Speaking as a humble home user
So take this fwiw.
I split backup into two main areas. There is backup of the system (os) and there is backup of data. I always put my system on C: and Data on D: drives. That I have done for years, even on old laptops with one small drive.
System backup is achieve by imaging with programs such as True Image, Paragon, Macrium Reflect, DriveImage XML, and my current favourite - an old copy os Easus ToDo (3.5) - it is much better than version 4. Sad to see them stopping the free versions, but this seems to keep on working. It's fast, has the features I need and is proven to restore systems via bootable Live CD. On more than one occasion.
Data backup is achieved either by imaging again, if it is what I call a milestone event - say getting ready to put in a new hd or when the system reaches end of life. But this has drawbacks for data - much better to just do a standard copy - this way there is no need for requisite installed programs to 'read' the data, so it travels well, and there is no need to take the time to mount a disk.
Lately I have been getting into virtualisation, and though it does take a while to get your head around, it has obvious benefits relating to backing up. Backing up the Virtual Machines themselves though is a bit of a nightmare I have found, at least with my VM of choice - VirtualBox, but it is possible to grow and shrink disks and copy them, as well as clone them, with a bit of effort. This is one area, even as a humble home user that is going to be getting a lot more attention from me. VMs are the way forward.
So, backing up the system is fairly trivial, and as long as you are dilligent with the data side of things, there should not be too many tears in a crisis. I don't have an automated or scripted plan. This is sorely lacking and irresponsible on my part. The data that I do is priceless. In a day or two between backing up (or weeks sometimes), I generate a massive amount of unique irreplaceable data - artwork and music. Stuff that once gone is gone forever. I have a strange relationship with it - I love my work as some love children. Yet I risk losing significant amounts of it by not having a system in place. I know this risk and accept it. I also plan to change it when my head is not so frazzled with it all and I can devote some time to a strategy that works for me.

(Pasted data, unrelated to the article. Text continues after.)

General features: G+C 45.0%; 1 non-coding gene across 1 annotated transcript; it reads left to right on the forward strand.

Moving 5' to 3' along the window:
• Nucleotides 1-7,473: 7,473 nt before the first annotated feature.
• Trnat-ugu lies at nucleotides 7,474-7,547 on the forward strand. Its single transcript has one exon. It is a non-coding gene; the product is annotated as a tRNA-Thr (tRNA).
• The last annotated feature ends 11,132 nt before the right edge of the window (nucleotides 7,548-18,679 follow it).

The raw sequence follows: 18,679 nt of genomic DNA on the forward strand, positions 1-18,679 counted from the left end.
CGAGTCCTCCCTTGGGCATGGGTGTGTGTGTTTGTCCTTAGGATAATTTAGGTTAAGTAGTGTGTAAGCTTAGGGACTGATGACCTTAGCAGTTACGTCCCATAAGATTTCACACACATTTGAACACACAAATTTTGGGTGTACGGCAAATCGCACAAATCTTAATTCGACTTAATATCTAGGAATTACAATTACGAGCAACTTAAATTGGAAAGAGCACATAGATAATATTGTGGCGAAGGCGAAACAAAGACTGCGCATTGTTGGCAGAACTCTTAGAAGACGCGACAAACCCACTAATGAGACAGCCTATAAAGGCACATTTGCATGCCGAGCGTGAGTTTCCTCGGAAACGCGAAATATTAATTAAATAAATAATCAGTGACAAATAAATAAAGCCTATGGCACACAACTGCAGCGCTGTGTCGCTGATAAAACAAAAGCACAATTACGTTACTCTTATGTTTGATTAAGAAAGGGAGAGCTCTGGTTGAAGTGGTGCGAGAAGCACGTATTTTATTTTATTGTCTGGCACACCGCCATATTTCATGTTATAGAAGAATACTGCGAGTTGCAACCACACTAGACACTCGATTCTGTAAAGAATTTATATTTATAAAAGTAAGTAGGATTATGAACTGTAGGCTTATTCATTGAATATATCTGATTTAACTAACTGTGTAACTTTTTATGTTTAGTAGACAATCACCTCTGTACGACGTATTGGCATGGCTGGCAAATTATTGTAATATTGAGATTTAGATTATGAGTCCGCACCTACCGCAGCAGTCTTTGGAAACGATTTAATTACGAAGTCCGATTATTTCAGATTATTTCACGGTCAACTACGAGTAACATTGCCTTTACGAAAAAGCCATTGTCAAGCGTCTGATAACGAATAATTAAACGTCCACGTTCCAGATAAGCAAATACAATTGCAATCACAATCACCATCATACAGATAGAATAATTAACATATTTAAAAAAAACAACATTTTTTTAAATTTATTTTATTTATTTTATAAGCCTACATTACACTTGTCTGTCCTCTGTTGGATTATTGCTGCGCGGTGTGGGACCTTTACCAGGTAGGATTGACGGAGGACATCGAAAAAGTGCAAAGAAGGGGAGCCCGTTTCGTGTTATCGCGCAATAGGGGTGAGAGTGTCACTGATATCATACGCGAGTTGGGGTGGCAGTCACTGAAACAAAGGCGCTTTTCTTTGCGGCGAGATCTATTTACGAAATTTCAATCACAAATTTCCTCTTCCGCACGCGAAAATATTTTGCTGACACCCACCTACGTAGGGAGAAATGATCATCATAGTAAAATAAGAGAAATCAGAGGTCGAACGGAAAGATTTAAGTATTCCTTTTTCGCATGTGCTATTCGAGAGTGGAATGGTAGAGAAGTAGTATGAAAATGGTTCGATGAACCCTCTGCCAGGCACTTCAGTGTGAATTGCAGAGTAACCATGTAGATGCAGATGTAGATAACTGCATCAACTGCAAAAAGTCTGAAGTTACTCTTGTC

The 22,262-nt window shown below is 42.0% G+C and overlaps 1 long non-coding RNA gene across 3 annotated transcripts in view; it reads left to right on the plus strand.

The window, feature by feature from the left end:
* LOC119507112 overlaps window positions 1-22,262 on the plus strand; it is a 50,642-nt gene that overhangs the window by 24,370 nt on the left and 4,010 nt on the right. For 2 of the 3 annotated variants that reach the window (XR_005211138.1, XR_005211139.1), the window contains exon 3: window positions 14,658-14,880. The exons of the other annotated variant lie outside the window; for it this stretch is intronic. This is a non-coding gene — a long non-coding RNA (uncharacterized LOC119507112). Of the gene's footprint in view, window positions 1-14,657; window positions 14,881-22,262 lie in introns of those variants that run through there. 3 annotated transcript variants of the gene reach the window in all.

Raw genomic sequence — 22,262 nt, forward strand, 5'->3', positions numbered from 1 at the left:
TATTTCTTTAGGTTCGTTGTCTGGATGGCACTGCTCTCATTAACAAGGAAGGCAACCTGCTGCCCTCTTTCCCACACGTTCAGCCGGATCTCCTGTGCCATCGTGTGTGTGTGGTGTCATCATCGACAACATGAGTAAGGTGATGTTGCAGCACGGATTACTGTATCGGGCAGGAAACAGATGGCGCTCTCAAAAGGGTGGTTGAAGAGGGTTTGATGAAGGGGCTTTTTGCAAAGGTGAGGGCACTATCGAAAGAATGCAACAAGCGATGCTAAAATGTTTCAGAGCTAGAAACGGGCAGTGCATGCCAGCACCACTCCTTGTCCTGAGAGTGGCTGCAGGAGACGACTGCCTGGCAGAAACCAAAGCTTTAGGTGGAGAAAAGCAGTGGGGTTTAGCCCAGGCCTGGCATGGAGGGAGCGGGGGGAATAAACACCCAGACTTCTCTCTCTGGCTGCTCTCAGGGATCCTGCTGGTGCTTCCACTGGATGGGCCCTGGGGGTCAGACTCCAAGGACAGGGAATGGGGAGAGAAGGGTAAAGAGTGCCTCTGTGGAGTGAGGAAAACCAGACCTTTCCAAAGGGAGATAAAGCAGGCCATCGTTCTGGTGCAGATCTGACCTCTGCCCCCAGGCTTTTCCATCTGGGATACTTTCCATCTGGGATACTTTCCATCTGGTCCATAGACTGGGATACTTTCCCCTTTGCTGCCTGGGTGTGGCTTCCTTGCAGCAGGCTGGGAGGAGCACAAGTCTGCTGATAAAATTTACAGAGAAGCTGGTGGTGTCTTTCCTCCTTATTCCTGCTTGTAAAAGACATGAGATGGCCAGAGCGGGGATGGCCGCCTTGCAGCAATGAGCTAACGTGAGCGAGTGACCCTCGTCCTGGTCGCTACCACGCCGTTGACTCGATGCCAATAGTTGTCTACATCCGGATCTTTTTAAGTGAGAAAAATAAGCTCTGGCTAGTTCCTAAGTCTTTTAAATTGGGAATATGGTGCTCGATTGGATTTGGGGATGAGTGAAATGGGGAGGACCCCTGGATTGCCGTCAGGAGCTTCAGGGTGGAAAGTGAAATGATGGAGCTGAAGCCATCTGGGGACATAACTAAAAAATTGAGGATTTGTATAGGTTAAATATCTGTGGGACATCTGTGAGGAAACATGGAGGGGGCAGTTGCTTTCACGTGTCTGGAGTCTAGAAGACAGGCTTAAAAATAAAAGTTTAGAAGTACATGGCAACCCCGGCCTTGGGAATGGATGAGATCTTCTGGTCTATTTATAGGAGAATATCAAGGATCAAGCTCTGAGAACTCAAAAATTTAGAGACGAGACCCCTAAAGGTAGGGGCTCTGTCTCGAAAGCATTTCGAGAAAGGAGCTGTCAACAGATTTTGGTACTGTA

I also am too poor to be able to afford hard disks to back the stuff up. I have stuff backed up to just one disk, which is not a backup by any means. I have a lot of stuff mirrored on two disks, but not everything. This I aim to rectify soon as well. I have spent far too much money on software and supporting developers - very often giving donations where possible.
I am not as irresponsible and reckless as a lot of people that I do computer stuff for though. I mention backup to them and they just see it as another thing they have to shell out for or spend time on. I explain to them in the simplest terms, but to no avail. I rarely labor the point these days with them.
Anyway, just a little insight into the habits of a home user.